Cytologic diagnosis and grading of ductal carcinoma in situ
Article first published online: 10 NOV 2000
Copyright © 1999 American Cancer Society
Volume 87, Issue 4, pages 203–209, 25 August 1999
How to Cite
McKee, G. T., Tildsley, G. and Hammond, S. (1999), Cytologic diagnosis and grading of ductal carcinoma in situ. Cancer, 87: 203–209. doi: 10.1002/(SICI)1097-0142(19990825)87:4<203::AID-CNCR7>3.0.CO;2-E
- Issue published online: 10 NOV 2000
- Article first published online: 10 NOV 2000
- Manuscript Accepted: 31 MAR 1999
- Manuscript Revised: 22 MAR 1999
- Manuscript Received: 10 NOV 1998
- ductal carcinoma in situ;
- high grade;
- low grade;
- fine-needle aspiration cytology
Fine-needle aspiration cytology plays an important role in the preoperative diagnosis of palpable masses as well as impalpable lesions that can only be sampled by stereotactic or ultrasound techniques. A further refinement of cytologic diagnosis would be the ability to distinguish among the different types of ductal carcinoma in situ (DCIS) also between in situ and invasive malignant disease.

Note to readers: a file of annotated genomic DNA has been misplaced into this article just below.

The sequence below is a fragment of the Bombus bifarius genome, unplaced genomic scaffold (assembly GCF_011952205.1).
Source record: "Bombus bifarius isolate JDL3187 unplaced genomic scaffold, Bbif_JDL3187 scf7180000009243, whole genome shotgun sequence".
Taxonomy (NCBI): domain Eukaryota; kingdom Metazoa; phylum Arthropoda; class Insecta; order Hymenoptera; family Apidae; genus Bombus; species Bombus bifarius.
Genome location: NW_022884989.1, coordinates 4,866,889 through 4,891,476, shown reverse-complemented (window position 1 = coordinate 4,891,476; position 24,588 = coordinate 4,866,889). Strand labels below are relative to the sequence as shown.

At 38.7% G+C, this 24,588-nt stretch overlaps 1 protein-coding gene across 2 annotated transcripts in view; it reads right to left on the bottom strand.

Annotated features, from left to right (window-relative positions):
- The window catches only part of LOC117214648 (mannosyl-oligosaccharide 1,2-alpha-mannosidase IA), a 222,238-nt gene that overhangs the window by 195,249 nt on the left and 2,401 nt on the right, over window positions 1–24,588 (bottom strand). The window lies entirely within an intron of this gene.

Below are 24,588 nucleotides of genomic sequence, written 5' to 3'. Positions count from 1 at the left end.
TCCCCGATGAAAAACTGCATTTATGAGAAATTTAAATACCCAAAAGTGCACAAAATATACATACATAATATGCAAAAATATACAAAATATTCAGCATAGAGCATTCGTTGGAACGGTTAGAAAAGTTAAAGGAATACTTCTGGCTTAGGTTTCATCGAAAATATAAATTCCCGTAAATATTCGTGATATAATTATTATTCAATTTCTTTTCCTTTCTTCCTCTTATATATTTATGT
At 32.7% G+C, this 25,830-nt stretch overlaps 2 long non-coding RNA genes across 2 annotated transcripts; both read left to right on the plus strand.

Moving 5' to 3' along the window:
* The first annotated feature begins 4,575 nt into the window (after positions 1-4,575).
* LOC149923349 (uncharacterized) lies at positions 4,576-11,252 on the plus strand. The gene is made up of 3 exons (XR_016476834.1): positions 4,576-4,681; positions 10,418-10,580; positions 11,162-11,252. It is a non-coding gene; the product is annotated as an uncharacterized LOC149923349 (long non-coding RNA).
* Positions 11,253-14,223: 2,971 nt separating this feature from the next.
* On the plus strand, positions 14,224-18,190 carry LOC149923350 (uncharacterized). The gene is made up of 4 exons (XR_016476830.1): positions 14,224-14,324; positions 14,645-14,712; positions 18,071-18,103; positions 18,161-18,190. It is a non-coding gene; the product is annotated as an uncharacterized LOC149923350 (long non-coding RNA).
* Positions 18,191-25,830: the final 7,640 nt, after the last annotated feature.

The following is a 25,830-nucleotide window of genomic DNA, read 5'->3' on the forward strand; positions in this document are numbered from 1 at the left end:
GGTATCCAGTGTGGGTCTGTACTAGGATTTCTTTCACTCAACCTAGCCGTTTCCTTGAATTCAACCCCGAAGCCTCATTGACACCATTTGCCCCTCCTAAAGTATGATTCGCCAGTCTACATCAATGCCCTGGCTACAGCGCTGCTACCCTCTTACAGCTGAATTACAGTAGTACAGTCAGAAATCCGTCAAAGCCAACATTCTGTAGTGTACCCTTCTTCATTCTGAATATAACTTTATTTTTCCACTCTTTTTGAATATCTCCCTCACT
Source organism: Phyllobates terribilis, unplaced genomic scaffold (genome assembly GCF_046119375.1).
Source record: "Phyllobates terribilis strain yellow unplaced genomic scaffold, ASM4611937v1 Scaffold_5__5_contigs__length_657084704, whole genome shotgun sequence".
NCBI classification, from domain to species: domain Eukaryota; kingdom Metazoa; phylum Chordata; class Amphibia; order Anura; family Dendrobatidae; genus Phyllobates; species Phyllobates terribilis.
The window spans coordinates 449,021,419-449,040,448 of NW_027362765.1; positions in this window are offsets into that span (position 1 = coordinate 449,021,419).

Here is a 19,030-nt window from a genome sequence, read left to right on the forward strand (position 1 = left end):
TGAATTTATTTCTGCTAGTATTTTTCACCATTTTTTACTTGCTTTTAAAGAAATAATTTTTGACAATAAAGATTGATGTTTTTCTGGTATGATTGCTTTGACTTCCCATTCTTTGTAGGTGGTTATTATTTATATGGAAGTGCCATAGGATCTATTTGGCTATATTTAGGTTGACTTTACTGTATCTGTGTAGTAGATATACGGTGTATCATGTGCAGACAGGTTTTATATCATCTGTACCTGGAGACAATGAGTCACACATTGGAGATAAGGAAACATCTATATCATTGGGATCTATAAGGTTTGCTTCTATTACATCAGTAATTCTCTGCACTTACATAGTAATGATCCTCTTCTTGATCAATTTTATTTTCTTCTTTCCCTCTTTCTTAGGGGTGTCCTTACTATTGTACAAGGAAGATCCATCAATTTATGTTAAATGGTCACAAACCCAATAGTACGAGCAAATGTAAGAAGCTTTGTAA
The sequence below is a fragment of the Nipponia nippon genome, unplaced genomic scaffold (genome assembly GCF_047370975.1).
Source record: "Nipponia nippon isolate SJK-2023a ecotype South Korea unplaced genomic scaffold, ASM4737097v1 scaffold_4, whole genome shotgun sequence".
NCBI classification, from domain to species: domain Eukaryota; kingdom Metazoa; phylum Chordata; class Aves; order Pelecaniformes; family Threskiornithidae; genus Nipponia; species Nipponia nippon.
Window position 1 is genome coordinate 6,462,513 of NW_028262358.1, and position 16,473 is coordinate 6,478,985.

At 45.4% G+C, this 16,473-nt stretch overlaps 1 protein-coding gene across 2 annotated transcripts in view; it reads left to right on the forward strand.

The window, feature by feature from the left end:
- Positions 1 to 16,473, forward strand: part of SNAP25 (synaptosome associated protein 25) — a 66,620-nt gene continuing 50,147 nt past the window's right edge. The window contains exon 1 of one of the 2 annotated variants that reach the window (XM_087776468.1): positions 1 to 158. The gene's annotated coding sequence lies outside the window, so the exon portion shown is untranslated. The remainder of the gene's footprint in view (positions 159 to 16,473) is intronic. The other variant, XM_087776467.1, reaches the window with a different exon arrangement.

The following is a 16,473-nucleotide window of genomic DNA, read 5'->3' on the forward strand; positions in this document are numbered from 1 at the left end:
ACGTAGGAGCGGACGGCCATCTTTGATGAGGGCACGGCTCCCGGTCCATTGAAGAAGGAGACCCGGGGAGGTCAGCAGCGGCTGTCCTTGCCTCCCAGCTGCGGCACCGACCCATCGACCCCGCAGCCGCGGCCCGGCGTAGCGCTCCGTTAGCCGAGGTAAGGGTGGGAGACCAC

Sixty-six cases of histologically proven, pure DCIS (39 high grade, 12 cribriform, and 15 low/intermediate grade) with a preoperative cytology report of carcinoma were retrieved from our files. All the cytology (wet-fixed and air-dried smears) was reviewed by G.M., and the histology sections were reviewed by G.T. Seven cytologic features, including cellularity, cell dissociation, nuclear size, cell uniformity, nucleoli, nuclear margins, and chromatin pattern, were assigned scores from 1 to 3. The presence of calcium, necrosis, and foamy macrophages was recorded. Cell clusters were examined for evidence of a cribriform pattern. Fat and stromal fragments were closely checked for infiltration by tumor cells.
The cell type was predominantly large and pleomorphic in high grade DCIS, whereas it was mainly small and well differentiated in the cribriform and low grade types. Calcium and necrosis were seen in most high grade lesions and less frequently in the cribriform and low grade ones. Macrophages were more common in high grade and cribriform DCIS than in low/intermediate grade DCIS. Cribriform spaces were noted only in cribriform DCIS. Stromal and fat infiltration by tumor cells was not present in any of the aspirates. Myoepithelial cells were rarely seen.
The presence of pleomorphic carcinoma cells, calcium, necrosis, and macrophages in the aspirate accompanied by “casting” calcification on the mammogram is virtually diagnostic of high grade (comedo) DCIS. Cribriform DCIS shows features of low grade carcinoma with a typical cribriform pattern of punched-out holes in the cell clusters. Low/intermediate grade DCIS has no particular distinguishing features. Cancer (Cancer Cytopathol) 1999;87:203–9. © 1999 American Cancer Society.